Jeffrey Drown loves to talk about horses, specifically his newest Thoroughbred, Structor, he and his business partner, Don Rachel, purchased last year. Jeffrey’s hobby has always been to breed and raise thoroughbreds. “It’s a big passion of mine for as long as I can remember,” he adds. Here, he talks about what makes Thoroughbreds the special breed they are.
Many people I talk to don’t realize Thoroughbred is actually a breed, he begins. Thoroughbred can also mean “purebred,” but in the equine industry, it usually refers to the breed itself. The Thoroughbred has certainly been a long-time favorite of racing enthusiasts. They are considered “hot-blooded” horses that are known for their spirit and intelligence as well as speed and agility. “Structor is especially smart,” he adds, “which gives him a unique personality we just love.”
The history of the Thoroughbred horse is interesting, Jeffrey Drown says. In fact, every Thoroughbred today can be traced back to one of three stallions first imported to England in the 17th and 18th centuries. “That’s when the native mares were crossbred with Oriental stallions of Arabian, Barb, and Turkoman descent,” he says, and then later, they were imported to America.
This crossbreeding created horses that were faster than other horses, Jeffrey adds. Typically weighing about 1,000 pounds at maturity, Thoroughbreds are usually brown, chestnut, gray, or black and about 16 hands high, Jeffrey Drown says. They have sleek, athletic bodies that make them the best breed for racing. Their back legs are usually long, he adds, which help them run faster. Even though they are generally muscular and powerful horses, they always move with ease and grace, Jeffrey says. They are considered the ultimate ride, he adds, with a smooth yet powerful gait.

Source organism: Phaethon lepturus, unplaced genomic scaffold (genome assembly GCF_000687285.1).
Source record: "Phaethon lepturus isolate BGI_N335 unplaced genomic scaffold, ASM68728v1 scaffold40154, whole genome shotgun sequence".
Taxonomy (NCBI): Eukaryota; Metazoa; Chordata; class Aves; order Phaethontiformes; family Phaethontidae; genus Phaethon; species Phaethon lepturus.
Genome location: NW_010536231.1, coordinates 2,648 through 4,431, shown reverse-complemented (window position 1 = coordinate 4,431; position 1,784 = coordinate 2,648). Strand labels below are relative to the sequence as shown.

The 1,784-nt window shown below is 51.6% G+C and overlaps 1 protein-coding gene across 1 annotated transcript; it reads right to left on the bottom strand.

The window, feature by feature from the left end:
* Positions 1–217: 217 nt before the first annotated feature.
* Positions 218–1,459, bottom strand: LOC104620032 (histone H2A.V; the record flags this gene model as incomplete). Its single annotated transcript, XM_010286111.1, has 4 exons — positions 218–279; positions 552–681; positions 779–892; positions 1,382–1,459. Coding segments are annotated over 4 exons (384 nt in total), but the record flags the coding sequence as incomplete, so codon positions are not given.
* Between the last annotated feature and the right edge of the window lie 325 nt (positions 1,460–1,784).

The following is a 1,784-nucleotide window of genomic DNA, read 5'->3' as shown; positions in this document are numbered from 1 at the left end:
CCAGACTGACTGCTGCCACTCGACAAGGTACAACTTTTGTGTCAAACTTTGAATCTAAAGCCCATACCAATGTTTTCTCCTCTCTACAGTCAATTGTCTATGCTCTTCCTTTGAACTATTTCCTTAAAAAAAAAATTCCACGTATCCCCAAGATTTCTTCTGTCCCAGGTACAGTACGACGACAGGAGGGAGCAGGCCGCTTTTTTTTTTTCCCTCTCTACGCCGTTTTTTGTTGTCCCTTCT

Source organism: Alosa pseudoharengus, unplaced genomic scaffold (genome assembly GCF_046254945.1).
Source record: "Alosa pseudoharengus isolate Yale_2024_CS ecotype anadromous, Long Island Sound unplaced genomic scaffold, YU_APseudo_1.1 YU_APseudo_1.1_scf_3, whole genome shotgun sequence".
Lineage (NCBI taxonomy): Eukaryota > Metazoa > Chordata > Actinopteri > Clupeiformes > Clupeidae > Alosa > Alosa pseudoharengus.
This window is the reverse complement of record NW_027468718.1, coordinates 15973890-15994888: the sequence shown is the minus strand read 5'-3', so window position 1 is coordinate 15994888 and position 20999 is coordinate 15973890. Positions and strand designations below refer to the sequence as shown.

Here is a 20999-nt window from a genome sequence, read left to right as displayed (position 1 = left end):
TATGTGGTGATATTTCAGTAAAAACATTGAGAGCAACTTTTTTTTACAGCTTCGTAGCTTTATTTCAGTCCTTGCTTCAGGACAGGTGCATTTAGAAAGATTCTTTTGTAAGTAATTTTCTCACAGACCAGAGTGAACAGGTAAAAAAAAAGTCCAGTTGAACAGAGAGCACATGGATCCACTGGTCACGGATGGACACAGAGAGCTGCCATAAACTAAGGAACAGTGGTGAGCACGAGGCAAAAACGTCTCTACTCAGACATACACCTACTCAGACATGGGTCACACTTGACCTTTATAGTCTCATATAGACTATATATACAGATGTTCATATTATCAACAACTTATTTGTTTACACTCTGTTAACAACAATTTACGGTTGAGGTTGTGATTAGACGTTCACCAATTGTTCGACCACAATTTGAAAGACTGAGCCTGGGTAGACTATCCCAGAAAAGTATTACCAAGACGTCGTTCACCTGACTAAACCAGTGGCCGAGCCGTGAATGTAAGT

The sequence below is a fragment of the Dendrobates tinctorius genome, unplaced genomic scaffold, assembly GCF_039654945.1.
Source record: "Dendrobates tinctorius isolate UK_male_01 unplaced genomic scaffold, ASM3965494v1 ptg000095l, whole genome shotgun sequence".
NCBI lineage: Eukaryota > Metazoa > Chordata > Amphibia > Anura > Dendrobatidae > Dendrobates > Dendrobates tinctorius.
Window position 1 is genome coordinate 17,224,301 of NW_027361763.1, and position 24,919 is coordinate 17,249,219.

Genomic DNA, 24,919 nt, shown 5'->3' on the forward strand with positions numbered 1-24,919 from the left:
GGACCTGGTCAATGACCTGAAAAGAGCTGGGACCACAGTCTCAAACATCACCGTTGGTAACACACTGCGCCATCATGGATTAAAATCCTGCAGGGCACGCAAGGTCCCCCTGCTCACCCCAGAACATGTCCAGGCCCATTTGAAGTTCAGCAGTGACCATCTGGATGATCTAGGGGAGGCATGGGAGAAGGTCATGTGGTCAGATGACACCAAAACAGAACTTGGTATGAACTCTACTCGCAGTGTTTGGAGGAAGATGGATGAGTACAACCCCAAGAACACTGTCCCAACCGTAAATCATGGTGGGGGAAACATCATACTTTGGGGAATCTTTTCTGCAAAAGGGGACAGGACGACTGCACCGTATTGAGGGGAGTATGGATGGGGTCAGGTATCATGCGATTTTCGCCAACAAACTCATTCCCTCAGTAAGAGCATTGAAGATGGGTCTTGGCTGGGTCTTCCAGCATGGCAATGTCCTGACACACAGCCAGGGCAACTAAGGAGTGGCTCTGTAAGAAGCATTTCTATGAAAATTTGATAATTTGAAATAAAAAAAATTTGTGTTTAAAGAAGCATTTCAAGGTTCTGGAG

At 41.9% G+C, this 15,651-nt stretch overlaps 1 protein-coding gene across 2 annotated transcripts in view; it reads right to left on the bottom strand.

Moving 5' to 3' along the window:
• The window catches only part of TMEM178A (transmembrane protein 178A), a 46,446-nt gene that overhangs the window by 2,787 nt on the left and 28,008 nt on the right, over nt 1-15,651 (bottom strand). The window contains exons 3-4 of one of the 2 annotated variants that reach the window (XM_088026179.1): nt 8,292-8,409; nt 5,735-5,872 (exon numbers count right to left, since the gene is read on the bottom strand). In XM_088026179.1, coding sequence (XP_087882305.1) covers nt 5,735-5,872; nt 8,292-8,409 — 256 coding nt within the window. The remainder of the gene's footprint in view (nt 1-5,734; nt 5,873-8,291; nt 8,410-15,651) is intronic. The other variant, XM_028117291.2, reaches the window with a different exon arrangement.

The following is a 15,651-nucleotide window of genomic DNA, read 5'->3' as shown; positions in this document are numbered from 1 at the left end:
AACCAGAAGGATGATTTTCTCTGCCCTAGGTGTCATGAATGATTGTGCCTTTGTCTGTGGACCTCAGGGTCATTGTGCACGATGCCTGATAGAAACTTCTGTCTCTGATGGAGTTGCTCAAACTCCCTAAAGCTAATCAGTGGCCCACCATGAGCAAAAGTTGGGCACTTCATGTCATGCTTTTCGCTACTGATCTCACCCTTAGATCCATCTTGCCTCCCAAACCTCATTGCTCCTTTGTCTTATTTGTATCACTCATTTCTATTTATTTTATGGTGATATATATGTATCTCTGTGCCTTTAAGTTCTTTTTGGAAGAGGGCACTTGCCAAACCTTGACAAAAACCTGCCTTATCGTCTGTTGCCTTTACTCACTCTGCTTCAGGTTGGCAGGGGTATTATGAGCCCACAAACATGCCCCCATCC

“We call them fast and furious,” he says with a smile, since they are some of the fastest animals in the world. “They win more races than any other breed, but they’re not just racehorses,” Jeffrey adds. Many are used for shows and are excellent jumpers. They are also the primary breed used in dressage, which is the sport in which a horse does delicate maneuvers almost like a dance, while the rider sits almost motionless, Jeffrey Drown says.
One interesting fact, Jeffrey Drown says, is that all Thoroughbreds celebrate the same birthday, regardless of their actual date of birth. In the northern hemisphere, we say the horse is one year older on each January 1st. That means a horse born in November would be one-year old as of the first of the year. This helps to categorize them better for racing purposes, he adds, and explains why most breeders try to have their horses born as soon after the first of the year as they can – it just allows extra time for training prior to racing them.
Jeffrey Drown and his partner, Don Rachel, are the owners of Structor, a 2-year-old thoroughbred horse purchased last year for $850,000. Structor has won three major races so far, including the coveted 2019 Breeders’ Cup Juvenile Turf winner with a purse of $1 million. Jeffrey is the owner of Lyon Contracting, Inc. of St. Paul, Minnesota.